What's Wrong With Wes Anderson?

A decade after Rushmore and The Royal Tenenbaums, Generation Y's anointed auteur tries for a comeback with Fantastic Mr. Fox.

Anderson also concedes that some of the recent criticism has gotten into his head.

"I think certain criticisms that I've heard about myself repeatedly start to linger," he says, looking out the window, almost embarrassed for exposing himself in this way. "The things that I think about are whether or not I'm telling the same kind of family stories and whether these movies are so meticulously art-directed or organized that people can't get into the story. I feel like with Darjeeling Limited, I got a lot of people saying I was repeating certain things. But for me, I was doing a movie in India about these three brothers and those things are different. I mean, it's in India. It's a completely different movie.

"In the end, I just do whatever I do, probably," he says.

In some ways, Fantastic Mr. Fox can be seen as a referendum on what Anderson does. As with Spike Jonze's Where the Wild Things Are, goodwill toward the source material isn't in question. And it's unlikely that studios will continue to fork over Life Aquatic— or Fox-size budgets to Anderson without some evidence he can pay them off.

To his credit, Anderson hasn't let the pressure of dealing with either a sacred text or his recent track record cow him: Fox is a Wes Anderson movie through and through, despite the curious absence of the director's name from distributor 20th Century Fox's early marketing campaign. In fact, it might be the most Anderson movie to date, seeing as he designed every aspect of it from scratch, including the vulpine principals and their coalition of furry friends. To say the movie is meticulously art-directed is an understatement. In many ways, it is art direction.

"I liked the idea of just doing a movie where we could build the whole movie, and working in miniatures is kind of interesting because, in a live-action movie, you're not designing somebody's face and you're rarely designing a tree, you know?" Anderson says. "That was something that appealed to me. Building landscapes and things like that."

To get the film's look and feel right, Anderson visited Dahl's widow, Felicity, at the late author's estate in Buckinghamshire, England.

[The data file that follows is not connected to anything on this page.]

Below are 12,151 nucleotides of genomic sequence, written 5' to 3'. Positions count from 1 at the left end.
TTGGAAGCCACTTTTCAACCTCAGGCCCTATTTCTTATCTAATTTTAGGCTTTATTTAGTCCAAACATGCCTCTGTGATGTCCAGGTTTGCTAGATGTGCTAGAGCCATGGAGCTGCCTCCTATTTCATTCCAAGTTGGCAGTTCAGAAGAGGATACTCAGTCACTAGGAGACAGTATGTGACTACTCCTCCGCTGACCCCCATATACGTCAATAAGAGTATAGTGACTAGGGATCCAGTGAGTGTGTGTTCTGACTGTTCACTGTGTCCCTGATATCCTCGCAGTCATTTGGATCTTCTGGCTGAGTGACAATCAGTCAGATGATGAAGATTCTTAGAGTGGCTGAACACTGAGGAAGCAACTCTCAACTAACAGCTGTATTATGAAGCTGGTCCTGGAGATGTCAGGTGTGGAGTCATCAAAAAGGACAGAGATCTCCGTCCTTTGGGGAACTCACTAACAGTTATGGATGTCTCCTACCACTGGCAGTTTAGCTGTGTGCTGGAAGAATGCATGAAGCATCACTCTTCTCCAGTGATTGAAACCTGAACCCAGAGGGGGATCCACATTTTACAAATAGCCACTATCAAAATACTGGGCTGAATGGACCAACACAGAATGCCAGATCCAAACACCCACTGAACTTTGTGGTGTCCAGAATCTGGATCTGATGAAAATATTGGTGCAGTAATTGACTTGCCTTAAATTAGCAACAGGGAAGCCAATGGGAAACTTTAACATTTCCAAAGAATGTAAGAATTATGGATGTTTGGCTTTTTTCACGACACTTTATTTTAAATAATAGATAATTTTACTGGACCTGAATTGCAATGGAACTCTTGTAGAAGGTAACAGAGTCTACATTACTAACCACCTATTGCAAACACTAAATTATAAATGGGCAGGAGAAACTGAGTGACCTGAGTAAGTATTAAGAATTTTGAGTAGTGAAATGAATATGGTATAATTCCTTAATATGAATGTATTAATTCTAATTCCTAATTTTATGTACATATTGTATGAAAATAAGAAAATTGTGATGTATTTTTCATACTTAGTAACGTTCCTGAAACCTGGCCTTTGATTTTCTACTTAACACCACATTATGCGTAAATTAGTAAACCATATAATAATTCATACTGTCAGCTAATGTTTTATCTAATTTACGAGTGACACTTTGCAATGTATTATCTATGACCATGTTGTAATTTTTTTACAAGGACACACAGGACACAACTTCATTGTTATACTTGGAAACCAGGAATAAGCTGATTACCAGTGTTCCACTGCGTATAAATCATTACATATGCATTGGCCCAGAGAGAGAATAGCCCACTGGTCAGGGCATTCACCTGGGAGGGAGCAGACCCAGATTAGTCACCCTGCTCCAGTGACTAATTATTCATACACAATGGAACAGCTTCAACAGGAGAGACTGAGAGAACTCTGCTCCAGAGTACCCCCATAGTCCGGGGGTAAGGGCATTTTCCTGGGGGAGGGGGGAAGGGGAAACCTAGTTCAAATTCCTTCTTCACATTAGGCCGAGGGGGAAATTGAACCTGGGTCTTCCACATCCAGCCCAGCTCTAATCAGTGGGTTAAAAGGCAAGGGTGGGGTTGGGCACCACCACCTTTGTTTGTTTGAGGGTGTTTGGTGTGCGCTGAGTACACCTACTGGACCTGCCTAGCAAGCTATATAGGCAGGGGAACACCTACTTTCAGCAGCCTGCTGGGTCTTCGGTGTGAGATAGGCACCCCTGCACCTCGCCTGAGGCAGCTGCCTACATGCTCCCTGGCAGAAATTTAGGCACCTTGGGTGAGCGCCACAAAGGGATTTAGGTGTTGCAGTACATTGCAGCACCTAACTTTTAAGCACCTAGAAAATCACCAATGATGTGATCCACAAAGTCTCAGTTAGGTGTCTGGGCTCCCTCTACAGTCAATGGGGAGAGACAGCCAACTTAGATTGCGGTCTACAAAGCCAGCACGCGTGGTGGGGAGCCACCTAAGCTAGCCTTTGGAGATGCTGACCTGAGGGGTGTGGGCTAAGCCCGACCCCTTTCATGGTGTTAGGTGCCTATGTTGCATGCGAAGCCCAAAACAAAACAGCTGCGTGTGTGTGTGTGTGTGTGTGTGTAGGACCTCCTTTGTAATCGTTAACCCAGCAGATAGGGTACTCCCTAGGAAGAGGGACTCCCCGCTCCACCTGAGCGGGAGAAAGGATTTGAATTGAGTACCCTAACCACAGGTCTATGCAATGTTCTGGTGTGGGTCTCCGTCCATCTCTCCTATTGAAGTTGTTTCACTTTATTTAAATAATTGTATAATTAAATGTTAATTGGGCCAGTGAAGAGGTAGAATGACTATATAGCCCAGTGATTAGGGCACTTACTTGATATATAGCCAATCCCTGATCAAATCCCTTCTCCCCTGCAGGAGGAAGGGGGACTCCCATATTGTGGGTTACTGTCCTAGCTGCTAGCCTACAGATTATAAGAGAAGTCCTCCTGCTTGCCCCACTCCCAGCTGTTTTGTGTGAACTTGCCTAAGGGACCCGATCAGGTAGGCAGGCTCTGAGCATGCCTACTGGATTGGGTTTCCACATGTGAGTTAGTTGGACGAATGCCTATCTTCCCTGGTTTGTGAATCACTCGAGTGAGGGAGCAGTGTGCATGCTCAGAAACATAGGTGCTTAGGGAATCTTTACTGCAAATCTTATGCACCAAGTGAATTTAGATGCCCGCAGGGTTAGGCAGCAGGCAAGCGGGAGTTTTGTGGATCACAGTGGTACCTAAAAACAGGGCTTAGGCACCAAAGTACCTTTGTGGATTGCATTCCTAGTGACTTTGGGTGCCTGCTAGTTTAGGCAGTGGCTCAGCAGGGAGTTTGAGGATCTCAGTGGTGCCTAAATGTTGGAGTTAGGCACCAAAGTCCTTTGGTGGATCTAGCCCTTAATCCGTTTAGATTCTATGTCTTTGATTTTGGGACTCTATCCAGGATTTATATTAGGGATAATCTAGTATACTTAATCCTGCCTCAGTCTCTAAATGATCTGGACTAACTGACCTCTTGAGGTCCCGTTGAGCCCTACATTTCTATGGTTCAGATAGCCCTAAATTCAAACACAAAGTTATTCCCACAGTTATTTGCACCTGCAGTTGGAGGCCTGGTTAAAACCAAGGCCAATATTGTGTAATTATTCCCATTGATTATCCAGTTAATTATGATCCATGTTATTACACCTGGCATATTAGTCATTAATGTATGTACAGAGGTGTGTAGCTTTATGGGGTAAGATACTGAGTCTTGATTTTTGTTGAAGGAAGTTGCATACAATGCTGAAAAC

"When I was there, it was really muddy. It was the fall, or maybe the winter, and it was not like a green, English wonderland at that time. And I started taking pictures around his house and said, 'Let's build this little bit of landscape,' and had this thing of keeping it really fall type of colors," he recalls. "So everything was [about] taking pictures of landscapes or objects, tons of things from Dahl's house, and making them in miniature."

Visually, the film is a masterwork, and all the justification anyone should need for Anderson's insistence on applying old-fashioned techniques to what has become filmmaking's most progressive idiom — animation. In Fox, the textured, burnished, autumnal hues evoke an endless pumpkin patch in a New England October. Fur bristles, wind blows across meadows, sunlight radiates — the whole thing feels as tactile and pregnant as a field ready for harvest.

To write the screenplay, Anderson moved into Dahl's house for two weeks with his friend and sometimes collaborator Noah Baumbach, the writer and director of Kicking and Screaming and The Squid and the Whale. But whom, I ask Anderson, did they have in mind for the film's audience when crafting the script?

"I don't know what our audience is," he says. "I certainly sat down to write it as a children's film and we didn't do anything while we were writing it to make it more adult. We didn't really do much to try to make it more for children, either."

The film has gotten rave early notices, critics calling it a return to form. Personally, I was left scratching my head at the end, wondering what's so fantastic about a fox whose ego and narcissism damn his family and friends to a life eating processed grocery-store food in a sewer system far beneath the gorgeous landscape the director rendered with so much love. It seems no cause for celebration, yet that's how it's played. And the celebration feels forced and tacked on — a concession one wonders if Anderson would have made a few years ago.

After everything has been eaten, including the pancakes, and the sun is starting to set, casting a soft glow right out of Fantastic Mr. Fox, I ask Anderson what his biggest surprise and biggest disappointment have been over the past 10 years.

"What is a nice surprise is to have with Jumon, my girlfriend, this sort of life in Paris, for instance, that we know how to do," he says. "We know how to survive and have a nice time there and function in what was once to me a distant, exotic place."

"Does it still feel romantic there, the way you thought it would be?"

"Yeah, and I feel like it always will, because of the history. That will not go away, the history of that place. A negative would be ... for me, the hardest things are just the movies you spend years on. Not everybody's occupation in their life is [about] this moment where it's kind of yes, or no, where there's a kind of deciding moment for the three years you just spent. And when the movie comes out, it can go badly."

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